I know I don’t talk much about my childhood. Although compared to many people, I had a pretty happy childhood, I did experience some trauma, mostly at the hands of peers my age. However, I did learn some valuable life lessons that I carry to this day when dealing with situations in my life. These three things have shaped how I see the world, with some modifications, of course:
- Don’t avoid or neglect to do something just because you don’t like to do that thing. Do it efficiently and quickly the first time, so you don’t have to do more later. –I was talking to one of my managers last night, and he was amazed that I am consistently the first one to arrive at the straightening (even though I must admit, sometimes I hate it), and one of the first one to get things done. What I failed to tell him at the time, was why I do this. This motivation actually stemmed from an incident in fourth or fifth grade when I consistently failed to do the assigned readings on the Gold Rush each day because I hated it. I mean, I hated the book! It was as boring as reading a how-to manual on assembling something one doesn’t care about. However, the time came where I had to present something from that book. I knew if I didn’t at least skim the book, that I would probably fail the whole class, and my parents would be absolutely furious at me for not even trying. I quickly gathered up as much information as I could from gleaning the book, and passed the project presentation by the skin of my teeth (i.e to my parents’ satisfaction). From then on, I never tried to avoid doing something unpleasant if it was important just because I didn’t like doing said thing. I might do it reluctantly or just to get it over with sometimes, but I will do it so I don’t have to stress out in the end. During this past year as I have grown in my faith and love of Jesus Christ and others, I have also tried to find something pleasurable in that unpleasant task and remind myself that I am to do said thing with excellence so that it pleases God and because it is the right thing to do.
- Kids can be cruel, but sometimes adults are too. –I won’t name any names of course, but there were some teachers I observed that were mean to others and me. Maybe they weren’t always deliberately cruel, but sometimes would lash out in anger or because they were too stressed out to respond in a calm and validating way. There were a few students that were particularly disruptive in their behavior. They did things like talk out of turn in class, spit on students, or fail to do their homework. Some(not all) of the teachers that I observed didn’t even try to figure out why they behaved that way, and just started disciplining them and a few even mocked them a few times! None of the teachers, from what I observed, even took the time to actually care for and encourage these students very much when they behaved well. I was mocked by a few teachers from everything from my ethnicity to the way I dressed. I have seen this scenario repeated even in some of the places where I have worked, sadly enough. These events from my childhood shaped my view in that now I get angry (even rageful sometimes) at people who mock others for things that can’t be controlled or that I think don’t matter in the face of eternity. Sometimes, I must confess that I even thought (but not done) of taking vengeance on the perpetrators on behalf of the victims of the bullies. These events have also motivated me to care more about people who are hurting, partly so that this scenario I witnessed in childhood does not repeat itself in any way again.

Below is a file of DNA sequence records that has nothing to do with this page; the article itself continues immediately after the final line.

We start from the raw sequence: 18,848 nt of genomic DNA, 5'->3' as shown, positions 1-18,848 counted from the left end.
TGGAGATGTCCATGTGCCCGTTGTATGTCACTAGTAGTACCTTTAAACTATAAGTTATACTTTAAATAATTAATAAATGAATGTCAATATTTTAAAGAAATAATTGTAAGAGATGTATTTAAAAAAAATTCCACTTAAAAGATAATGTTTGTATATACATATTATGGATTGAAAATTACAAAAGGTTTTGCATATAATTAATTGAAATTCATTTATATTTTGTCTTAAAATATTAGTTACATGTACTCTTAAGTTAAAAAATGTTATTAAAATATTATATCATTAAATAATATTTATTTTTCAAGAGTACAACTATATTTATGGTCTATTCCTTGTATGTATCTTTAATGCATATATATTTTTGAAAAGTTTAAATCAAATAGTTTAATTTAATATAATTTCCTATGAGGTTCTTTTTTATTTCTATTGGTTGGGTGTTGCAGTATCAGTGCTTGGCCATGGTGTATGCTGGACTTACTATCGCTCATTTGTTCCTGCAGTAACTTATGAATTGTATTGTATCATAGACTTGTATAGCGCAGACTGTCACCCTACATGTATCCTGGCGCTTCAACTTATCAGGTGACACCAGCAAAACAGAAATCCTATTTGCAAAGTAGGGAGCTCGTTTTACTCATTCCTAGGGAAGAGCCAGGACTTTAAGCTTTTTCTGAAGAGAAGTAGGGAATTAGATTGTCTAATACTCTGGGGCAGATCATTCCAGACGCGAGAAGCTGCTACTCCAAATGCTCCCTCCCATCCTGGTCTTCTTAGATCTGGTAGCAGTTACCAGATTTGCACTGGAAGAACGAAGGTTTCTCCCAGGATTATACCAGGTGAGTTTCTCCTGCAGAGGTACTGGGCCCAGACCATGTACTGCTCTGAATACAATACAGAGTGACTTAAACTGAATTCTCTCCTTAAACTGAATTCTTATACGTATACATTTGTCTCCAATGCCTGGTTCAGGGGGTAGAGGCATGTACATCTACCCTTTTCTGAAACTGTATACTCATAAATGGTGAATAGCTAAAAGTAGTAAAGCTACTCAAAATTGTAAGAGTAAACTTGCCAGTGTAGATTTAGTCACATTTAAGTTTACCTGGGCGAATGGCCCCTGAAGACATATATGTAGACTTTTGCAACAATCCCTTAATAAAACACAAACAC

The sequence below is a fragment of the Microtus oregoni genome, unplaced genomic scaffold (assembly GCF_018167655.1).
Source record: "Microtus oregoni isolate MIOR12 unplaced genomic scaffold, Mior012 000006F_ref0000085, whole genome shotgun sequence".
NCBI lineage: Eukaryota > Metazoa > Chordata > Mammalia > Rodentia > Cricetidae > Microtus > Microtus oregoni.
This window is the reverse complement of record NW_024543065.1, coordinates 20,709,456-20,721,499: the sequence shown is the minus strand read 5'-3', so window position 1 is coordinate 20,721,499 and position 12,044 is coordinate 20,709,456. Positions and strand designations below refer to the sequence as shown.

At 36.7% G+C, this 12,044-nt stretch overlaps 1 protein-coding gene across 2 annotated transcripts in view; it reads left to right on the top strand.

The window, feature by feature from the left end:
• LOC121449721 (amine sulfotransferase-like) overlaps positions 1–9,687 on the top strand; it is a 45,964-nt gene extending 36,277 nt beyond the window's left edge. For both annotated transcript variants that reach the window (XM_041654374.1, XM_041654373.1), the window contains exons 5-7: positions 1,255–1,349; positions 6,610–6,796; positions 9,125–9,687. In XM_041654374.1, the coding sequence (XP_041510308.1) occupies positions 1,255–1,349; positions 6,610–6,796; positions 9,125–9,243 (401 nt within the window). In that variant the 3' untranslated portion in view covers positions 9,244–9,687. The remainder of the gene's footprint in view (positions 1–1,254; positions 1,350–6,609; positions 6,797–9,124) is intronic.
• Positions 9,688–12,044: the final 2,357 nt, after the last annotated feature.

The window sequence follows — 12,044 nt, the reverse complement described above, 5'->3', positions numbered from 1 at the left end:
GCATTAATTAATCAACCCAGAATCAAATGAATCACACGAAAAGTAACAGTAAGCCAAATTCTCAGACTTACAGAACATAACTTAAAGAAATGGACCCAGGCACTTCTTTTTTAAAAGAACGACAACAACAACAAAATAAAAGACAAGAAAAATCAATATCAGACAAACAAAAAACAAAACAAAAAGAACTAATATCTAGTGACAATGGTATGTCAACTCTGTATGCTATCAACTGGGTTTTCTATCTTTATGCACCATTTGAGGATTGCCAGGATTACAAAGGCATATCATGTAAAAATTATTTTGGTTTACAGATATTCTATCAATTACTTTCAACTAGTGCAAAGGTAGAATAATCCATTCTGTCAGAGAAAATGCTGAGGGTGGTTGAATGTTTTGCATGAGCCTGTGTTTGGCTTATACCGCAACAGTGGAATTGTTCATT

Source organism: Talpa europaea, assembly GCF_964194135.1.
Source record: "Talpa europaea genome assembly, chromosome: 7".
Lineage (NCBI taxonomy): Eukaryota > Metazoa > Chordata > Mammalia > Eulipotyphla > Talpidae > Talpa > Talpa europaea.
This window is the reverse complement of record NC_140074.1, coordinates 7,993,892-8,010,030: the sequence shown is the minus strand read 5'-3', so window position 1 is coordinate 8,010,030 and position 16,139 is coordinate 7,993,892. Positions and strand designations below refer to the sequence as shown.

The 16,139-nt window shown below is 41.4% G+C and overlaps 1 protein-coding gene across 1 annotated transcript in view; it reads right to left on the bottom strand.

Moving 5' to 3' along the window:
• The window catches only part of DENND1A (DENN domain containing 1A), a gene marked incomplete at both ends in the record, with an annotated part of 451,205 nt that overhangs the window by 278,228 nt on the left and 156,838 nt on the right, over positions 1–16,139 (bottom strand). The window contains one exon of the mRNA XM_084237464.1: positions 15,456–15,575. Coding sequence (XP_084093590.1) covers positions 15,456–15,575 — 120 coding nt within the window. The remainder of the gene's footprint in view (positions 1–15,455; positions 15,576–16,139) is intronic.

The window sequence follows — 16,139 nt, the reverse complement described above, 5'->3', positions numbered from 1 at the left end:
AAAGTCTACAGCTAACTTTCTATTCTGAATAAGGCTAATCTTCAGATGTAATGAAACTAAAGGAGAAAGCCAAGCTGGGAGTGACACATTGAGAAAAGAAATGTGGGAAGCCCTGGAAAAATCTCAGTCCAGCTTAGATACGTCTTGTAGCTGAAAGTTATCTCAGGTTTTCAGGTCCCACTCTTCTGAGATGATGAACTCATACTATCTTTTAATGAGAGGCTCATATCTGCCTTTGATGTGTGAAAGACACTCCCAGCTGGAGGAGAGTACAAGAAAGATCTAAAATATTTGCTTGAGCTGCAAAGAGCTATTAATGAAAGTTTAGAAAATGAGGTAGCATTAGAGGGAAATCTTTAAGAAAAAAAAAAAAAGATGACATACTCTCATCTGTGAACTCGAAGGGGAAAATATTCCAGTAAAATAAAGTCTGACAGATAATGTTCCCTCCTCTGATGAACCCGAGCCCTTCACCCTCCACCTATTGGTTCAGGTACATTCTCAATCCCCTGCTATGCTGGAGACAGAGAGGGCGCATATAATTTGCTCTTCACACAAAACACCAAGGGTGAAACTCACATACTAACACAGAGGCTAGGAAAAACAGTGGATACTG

- Sometimes you must compromise to be able to successfully work with others, but never compromise your moral beliefs and values. –When I was maybe in fourth grade and below, I used to want everything done efficiently and my way, so much so that one of my peers told me in no uncertain terms that I was difficult to work with, and that comment cut to the heart and I remember it to this day. Sometimes I hated working in groups, because a.) No one would choose to work with me, and I had to work with random people I didn’t know or care about. b.) Either the person ended up wanting to take over everything, leaving me with nothing to do, or I had to do everything because the person wasn’t willing to carry his or her weight. However, these experiences of working in groups with different and random people from my classes prepared me to deal with people in the “real” world. These experiences taught me that I had to compromise and allow for others’ ideas because it was not all about me and getting things done my way. In the process, I may have even learned a thing or two and understood others’ perspectives better. These experiences were valuable to help me cope with other associates and customers that I interact with today!
These are three things that I learned in childhood that I consistently apply to my life today. These lessons have proved valuable in helping me be a more successful and well-adjusted person. What lessons have you learned in your childhood that you still carry today? How have they been applied to your life? Please feel free to discuss in the comments.